The first I heard of Shonen Knife was “Cycling Is Fun,” their contribution to 1989’s Flipside Vinyl Fanzine Vol. 3. The cutesy twee pop leanings of that song were … well, cute. But nothing about it made me think it was any more than just punkster kitsch for those who were so punk they could listen to something that sounded like it was the purview of 12 year-old girls. Sure, that same year I also bought Every Band Has a Shonen Knife Who Loves Them, but that was for the bands covering Shonen Knife, not for Shonen Knife itself. Maybe bunches of bands that I liked on a covers record should have been some kind of clue that I was missing something. But hey, the Minutemen thanks Steely Dan in the liner notes of Double Nickels and that has yet to prove convincing. Musicians, after all, are not always the best judge of music. That’s our job as listeners.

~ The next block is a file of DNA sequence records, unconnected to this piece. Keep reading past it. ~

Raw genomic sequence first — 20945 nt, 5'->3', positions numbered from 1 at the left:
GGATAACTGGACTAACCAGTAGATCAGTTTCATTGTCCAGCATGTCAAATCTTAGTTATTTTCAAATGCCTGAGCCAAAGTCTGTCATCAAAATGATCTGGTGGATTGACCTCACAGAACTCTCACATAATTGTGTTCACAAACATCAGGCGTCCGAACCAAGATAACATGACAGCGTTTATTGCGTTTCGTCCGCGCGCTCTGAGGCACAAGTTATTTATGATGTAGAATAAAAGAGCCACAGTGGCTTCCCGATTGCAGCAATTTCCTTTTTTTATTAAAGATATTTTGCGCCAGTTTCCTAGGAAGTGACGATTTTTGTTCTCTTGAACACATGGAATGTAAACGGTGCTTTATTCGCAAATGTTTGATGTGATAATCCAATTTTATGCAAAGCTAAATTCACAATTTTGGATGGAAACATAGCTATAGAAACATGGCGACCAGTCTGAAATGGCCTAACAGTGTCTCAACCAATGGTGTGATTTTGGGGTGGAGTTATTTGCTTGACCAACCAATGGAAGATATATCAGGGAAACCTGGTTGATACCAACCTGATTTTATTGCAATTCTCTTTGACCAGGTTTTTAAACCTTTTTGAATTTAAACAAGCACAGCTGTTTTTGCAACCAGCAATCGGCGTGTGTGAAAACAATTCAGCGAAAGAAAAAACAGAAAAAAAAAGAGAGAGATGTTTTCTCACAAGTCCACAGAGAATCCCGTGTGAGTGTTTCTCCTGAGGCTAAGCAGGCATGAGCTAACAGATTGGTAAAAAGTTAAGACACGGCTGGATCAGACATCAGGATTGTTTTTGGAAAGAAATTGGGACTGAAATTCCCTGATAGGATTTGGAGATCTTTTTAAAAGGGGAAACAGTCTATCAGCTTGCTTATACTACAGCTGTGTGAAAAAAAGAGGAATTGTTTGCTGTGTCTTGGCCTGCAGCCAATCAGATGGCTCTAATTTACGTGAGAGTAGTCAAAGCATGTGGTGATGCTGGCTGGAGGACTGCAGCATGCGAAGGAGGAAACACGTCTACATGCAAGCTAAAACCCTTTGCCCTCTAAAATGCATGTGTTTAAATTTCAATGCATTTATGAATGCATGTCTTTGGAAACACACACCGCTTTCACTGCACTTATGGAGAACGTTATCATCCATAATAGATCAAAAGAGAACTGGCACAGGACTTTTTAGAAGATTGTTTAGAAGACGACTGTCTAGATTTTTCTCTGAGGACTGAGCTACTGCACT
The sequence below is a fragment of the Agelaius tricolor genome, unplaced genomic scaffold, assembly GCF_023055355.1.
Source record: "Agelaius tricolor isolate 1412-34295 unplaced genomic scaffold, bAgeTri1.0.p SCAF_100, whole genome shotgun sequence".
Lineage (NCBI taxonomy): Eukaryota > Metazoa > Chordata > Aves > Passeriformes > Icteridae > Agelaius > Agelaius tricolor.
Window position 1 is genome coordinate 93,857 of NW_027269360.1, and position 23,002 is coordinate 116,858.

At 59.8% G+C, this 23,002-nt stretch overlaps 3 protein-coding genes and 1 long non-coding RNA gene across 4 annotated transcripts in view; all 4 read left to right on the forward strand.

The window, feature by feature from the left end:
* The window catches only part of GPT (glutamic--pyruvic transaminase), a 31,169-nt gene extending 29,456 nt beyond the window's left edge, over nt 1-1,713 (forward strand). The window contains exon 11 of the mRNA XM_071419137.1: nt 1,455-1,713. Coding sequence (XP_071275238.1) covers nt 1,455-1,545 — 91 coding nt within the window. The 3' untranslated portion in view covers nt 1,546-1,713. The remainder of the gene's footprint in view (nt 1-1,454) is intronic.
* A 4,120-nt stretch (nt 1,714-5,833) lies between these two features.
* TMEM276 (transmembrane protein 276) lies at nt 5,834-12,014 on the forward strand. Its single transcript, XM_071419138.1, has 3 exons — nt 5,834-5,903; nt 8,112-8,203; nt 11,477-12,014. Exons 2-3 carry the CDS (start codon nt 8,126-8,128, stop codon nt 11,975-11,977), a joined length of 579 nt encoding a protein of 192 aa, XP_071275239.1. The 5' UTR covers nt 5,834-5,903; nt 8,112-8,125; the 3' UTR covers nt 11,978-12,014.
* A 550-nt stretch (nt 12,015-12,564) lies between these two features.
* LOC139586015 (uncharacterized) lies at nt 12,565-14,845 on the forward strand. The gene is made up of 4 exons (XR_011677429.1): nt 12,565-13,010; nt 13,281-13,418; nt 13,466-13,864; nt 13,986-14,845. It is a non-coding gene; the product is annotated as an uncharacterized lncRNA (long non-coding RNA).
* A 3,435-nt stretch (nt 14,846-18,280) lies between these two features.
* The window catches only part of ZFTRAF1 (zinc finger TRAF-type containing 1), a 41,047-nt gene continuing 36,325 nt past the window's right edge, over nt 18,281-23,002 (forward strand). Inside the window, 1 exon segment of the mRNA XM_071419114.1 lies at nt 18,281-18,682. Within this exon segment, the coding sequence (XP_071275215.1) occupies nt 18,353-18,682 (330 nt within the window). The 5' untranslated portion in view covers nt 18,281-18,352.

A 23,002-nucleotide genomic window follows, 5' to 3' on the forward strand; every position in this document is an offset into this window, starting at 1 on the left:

Over the years, I’ve listened to them on and off, but nothing really changed my mind that much. It still seemed like rock powered by cuteness with the sugary sweetness of a bowl of cereal in front of the tube for Saturday morning cartoons. So, 27 years after that first dose, here I am, with Shonen Knife’s latest, Adventure. What’s interesting is that, for the first time, I find a little muscle in the music. They have ranged over the years from pop to pop-punk, but never seemingly with this much rock. Adventure has its moments that sound like cartoon themes sung by anime characters, but it’s their edgier songs that range out of the norm. “Jump Into the New World” moves Shonen Knife’s punk love affair away from the Ramones and over to the New York Dolls. “Rock n Roll T-Shirt” channels the simple riffiness of an early Kiss record (much as we have seen from Shonen Knife kindred spirits Redd Kross at times). Whether it is the driving aggression of “ImI” (were they listening to Motorhead records when they wrote that?) or the throbbing hard rock riffs of “Wasabi,” Shonen Knife has produced a much grittier album. The songs are still filled with kitschy silliness that often has the quality of cartoons, but a few true pop numbers aside, this is Shonen Knife’s most rock-oriented album.